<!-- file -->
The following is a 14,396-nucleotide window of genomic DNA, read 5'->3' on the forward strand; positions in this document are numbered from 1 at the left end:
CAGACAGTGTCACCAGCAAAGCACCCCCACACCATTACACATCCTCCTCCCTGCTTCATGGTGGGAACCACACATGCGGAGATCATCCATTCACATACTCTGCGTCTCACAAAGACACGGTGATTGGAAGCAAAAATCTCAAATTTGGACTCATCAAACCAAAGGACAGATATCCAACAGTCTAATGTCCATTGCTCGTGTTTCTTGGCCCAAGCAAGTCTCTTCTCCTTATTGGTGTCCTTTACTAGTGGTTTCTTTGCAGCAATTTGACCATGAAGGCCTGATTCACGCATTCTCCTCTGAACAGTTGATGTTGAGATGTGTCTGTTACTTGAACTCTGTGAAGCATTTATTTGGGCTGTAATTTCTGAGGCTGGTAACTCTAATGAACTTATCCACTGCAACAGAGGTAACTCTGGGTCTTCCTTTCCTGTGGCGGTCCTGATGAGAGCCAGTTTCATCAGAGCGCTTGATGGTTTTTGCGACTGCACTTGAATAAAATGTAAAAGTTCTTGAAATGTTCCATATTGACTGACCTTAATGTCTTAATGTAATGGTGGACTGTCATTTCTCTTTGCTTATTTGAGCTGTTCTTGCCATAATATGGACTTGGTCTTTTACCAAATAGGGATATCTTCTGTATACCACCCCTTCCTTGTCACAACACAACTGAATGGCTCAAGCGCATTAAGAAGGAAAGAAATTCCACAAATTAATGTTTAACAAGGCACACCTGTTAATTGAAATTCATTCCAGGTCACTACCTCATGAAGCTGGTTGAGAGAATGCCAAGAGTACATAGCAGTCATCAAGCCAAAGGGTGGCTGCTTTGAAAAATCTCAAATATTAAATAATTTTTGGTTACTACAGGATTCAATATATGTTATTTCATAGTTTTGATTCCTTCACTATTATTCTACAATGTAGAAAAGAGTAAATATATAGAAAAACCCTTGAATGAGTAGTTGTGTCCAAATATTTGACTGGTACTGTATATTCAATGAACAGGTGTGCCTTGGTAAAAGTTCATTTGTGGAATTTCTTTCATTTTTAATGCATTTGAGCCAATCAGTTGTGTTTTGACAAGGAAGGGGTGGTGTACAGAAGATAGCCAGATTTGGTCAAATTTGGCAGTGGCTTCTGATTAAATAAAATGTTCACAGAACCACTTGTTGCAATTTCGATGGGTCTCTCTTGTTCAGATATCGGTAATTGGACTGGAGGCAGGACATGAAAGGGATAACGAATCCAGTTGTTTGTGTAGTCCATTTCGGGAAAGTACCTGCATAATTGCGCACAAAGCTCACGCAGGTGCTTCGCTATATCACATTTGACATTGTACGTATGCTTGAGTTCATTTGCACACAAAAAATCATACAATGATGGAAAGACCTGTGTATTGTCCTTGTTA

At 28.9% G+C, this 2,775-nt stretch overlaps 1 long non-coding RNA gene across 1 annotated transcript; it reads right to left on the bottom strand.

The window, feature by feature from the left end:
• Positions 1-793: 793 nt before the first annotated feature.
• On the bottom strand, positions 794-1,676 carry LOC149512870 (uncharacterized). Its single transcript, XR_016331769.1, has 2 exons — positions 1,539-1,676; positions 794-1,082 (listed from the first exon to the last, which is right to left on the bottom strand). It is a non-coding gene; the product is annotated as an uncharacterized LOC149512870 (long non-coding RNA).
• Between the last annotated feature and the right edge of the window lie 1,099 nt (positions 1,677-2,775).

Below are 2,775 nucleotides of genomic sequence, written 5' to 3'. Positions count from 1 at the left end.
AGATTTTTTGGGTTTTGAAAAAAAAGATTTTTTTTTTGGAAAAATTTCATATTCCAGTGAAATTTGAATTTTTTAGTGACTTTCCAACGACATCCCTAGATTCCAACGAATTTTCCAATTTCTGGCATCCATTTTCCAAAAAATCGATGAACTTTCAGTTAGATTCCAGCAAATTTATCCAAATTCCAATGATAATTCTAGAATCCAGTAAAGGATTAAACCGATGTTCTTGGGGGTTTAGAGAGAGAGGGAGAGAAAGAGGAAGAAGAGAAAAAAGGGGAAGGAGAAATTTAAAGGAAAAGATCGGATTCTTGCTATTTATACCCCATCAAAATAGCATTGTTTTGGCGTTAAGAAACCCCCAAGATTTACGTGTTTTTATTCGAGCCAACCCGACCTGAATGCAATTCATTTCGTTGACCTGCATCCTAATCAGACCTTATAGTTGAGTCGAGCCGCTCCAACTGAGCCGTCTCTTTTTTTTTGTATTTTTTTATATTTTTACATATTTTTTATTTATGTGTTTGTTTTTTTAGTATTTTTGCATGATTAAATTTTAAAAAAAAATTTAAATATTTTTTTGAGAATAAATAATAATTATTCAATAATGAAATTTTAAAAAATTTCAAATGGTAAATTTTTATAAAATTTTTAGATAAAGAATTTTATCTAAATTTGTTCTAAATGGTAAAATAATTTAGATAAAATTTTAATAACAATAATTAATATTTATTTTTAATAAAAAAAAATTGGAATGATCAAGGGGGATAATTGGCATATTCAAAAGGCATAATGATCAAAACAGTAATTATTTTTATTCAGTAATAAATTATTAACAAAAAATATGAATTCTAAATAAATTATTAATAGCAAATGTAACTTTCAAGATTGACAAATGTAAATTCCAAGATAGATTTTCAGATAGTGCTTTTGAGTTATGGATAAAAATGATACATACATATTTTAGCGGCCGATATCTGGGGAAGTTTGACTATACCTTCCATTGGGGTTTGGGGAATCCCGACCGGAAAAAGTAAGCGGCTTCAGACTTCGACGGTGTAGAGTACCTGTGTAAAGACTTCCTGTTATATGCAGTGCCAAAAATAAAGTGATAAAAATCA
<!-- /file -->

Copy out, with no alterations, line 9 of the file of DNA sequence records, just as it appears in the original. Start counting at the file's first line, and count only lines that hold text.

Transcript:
AGATTTTTTGGGTTTTGAAAAAAAAGATTTTTTTTTTGGAAAAATTTCATATTCCAGTGAAATTTGAATTTTTTAGTGACTTTCCAACGACATCCCTAGATTCCAACGAATTTTCCAATTTCTGGCATCCATTTTCCAAAAAATCGATGAACTTTCAGTTAGATTCCAGCAAATTTATCCAAATTCCAATGATAATTCTAGAATCCAGTAAAGGATTAAACCGATGTTCTTGGGGGTTTAGAGAGAGAGGGAGAGAAAGAGGAAGAAGAGAAAAAAGGGGAAGGAGAAATTTAAAGGAAAAGATCGGATTCTTGCTATTTATACCCCATCAAAATAGCATTGTTTTGGCGTTAAGAAACCCCCAAGATTTACGTGTTTTTATTCGAGCCAACCCGACCTGAATGCAATTCATTTCGTTGACCTGCATCCTAATCAGACCTTATAGTTGAGTCGAGCCGCTCCAACTGAGCCGTCTCTTTTTTTTTGTATTTTTTTATATTTTTACATATTTTTTATTTATGTGTTTGTTTTTTTAGTATTTTTGCATGATTAAATTTTAAAAAAAAATTTAAATATTTTTTTGAGAATAAATAATAATTATTCAATAATGAAATTTTAAAAAATTTCAAATGGTAAATTTTTATAAAATTTTTAGATAAAGAATTTTATCTAAATTTGTTCTAAATGGTAAAATAATTTAGATAAAATTTTAATAACAATAATTAATATTTATTTTTAATAAAAAAAAATTGGAATGATCAAGGGGGATAATTGGCATATTCAAAAGGCATAATGATCAAAACAGTAATTATTTTTATTCAGTAATAAATTATTAACAAAAAATATGAATTCTAAATAAATTATTAATAGCAAATGTAACTTTCAAGATTGACAAATGTAAATTCCAAGATAGATTTTCAGATAGTGCTTTTGAGTTATGGATAAAAATGATACATACATATTTTAGCGGCCGATATCTGGGGAAGTTTGACTATACCTTCCATTGGGGTTTGGGGAATCCCGACCGGAAAAAGTAAGCGGCTTCAGACTTCGACGGTGTAGAGTACCTGTGTAAAGACTTCCTGTTATATGCAGTGCCAAAAATAAAGTGATAAAAATCA